The fishing village of Kenh Ga has been described by travel bloggers as amalgamation of Halong Bay, the marshy fens of England and Mediterranean Europe. And, perhaps visually, that’s true—Kenh Ga, is a working community set amidst limestone karst formations and rice paddies and its waterfront main drag is dominated by a bright yellow-steepled Catholic church. But it’s also a vibrant rural village whose residents, until recently, used to live entirely on the water as a floating village. The town retains its watery roots and the sleepy, green-brown Hoang Long River serves as its main drag. Villagers sell vegetables, fish along the riverbanks and even ferry children to the local school by boat, and it is still possible to find some families who continue to live aboard floating houseboats.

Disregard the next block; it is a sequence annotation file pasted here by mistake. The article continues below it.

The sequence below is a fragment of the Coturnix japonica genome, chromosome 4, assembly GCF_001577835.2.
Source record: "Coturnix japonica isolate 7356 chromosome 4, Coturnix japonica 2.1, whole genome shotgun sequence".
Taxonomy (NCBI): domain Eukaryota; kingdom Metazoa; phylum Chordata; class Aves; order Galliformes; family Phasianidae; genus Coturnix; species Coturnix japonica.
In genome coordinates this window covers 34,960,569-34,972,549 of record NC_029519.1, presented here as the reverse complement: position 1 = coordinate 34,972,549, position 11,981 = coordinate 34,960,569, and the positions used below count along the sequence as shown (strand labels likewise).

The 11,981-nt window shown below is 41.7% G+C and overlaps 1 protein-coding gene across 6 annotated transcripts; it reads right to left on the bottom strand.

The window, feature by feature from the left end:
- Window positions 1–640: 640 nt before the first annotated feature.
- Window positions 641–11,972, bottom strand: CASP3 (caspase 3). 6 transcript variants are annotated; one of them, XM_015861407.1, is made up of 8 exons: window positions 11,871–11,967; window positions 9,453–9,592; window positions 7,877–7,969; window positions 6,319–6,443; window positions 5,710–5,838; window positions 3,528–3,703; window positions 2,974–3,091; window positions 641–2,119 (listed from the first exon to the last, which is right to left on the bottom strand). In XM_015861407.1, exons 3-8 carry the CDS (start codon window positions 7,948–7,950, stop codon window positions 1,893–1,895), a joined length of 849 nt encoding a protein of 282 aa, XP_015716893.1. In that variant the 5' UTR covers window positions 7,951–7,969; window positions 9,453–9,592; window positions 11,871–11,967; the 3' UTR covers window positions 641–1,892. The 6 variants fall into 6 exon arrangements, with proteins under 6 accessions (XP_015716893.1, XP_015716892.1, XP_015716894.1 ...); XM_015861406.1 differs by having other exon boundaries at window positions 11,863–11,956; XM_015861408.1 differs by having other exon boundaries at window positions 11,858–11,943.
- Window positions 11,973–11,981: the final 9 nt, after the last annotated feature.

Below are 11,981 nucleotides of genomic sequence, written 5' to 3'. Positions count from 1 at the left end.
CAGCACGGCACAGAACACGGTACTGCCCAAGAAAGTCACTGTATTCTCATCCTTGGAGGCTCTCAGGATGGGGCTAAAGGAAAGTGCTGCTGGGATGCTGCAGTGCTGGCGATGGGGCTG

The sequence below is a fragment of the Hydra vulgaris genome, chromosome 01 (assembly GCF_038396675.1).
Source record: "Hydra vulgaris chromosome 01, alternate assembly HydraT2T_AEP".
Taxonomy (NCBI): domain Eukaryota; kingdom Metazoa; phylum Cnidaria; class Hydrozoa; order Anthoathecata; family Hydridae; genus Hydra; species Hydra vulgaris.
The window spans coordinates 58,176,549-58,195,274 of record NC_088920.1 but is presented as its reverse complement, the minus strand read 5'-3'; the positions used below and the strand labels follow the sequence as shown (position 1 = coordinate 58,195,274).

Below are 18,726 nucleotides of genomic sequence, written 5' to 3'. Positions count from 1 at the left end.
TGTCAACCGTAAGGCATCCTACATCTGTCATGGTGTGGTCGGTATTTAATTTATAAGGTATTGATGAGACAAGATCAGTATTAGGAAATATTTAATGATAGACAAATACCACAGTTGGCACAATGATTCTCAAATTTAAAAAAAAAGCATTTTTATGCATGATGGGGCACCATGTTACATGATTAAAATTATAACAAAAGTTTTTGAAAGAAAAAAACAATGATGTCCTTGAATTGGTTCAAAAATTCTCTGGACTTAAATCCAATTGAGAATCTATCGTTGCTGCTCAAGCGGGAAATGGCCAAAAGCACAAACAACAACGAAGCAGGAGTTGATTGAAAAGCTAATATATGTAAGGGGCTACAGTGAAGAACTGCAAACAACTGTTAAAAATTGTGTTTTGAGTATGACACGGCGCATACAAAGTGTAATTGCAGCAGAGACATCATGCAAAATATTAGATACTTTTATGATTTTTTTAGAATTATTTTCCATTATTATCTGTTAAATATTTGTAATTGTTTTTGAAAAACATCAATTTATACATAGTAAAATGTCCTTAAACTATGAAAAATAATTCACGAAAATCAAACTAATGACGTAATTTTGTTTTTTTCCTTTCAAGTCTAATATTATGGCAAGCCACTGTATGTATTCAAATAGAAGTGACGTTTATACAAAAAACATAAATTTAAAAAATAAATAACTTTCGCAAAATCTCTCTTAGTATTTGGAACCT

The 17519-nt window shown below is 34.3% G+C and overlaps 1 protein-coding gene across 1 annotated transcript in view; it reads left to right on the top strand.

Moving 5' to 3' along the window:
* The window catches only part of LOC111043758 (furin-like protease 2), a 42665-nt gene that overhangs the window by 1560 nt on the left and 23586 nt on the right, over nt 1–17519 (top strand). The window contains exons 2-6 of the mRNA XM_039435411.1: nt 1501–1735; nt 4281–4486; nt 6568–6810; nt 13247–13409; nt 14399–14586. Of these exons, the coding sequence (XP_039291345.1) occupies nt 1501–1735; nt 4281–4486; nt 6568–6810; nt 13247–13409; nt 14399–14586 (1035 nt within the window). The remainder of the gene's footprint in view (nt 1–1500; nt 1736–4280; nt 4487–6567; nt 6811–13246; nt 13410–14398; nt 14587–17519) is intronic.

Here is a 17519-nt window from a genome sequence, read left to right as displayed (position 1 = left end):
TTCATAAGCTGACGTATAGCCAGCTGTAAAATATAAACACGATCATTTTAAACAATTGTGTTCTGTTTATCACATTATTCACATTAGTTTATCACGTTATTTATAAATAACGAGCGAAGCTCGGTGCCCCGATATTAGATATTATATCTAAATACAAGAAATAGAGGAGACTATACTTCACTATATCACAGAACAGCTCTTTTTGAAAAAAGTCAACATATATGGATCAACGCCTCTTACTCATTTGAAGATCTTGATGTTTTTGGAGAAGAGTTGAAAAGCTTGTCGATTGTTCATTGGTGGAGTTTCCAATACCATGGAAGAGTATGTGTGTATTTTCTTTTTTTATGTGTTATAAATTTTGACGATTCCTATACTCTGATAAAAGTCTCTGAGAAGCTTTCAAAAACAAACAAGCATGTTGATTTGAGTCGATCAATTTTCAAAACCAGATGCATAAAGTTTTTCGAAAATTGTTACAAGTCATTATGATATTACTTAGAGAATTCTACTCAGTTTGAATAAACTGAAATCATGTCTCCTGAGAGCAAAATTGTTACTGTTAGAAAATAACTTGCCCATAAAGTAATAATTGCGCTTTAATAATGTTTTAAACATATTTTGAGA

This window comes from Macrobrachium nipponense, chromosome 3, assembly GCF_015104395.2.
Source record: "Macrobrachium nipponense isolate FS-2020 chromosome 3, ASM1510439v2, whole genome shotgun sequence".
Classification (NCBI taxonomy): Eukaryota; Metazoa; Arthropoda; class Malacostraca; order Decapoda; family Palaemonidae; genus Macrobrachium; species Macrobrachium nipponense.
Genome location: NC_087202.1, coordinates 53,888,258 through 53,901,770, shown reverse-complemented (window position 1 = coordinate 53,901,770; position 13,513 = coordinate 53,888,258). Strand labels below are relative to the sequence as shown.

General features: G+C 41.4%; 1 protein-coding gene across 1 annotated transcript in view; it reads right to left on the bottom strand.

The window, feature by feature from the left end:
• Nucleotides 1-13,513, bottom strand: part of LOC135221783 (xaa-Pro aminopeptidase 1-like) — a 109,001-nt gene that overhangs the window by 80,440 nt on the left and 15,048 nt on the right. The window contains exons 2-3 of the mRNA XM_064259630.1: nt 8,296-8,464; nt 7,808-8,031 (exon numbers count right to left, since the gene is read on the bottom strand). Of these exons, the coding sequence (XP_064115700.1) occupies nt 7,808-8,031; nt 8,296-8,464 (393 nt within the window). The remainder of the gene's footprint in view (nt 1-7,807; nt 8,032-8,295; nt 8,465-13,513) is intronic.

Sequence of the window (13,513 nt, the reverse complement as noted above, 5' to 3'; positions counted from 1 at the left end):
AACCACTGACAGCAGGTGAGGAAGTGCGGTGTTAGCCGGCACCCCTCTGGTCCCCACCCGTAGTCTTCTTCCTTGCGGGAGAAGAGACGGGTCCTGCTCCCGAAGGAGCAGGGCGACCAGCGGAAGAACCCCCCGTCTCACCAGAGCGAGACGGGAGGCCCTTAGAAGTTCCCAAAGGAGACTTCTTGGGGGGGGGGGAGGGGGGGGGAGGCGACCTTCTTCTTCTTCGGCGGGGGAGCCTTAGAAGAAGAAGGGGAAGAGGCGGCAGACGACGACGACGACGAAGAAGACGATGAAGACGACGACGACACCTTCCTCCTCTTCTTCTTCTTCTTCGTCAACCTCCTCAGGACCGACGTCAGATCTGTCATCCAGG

Kenh Ga, which loosely translates to ‘chicken canal,’ was supposedly named for its population of wild chickens and a local hot spring (included in some tours) that was used to soak chickens to ready them for plucking. The village is only accessible by boat and affords a glimpse into a community whose way of life has been little-changed by time.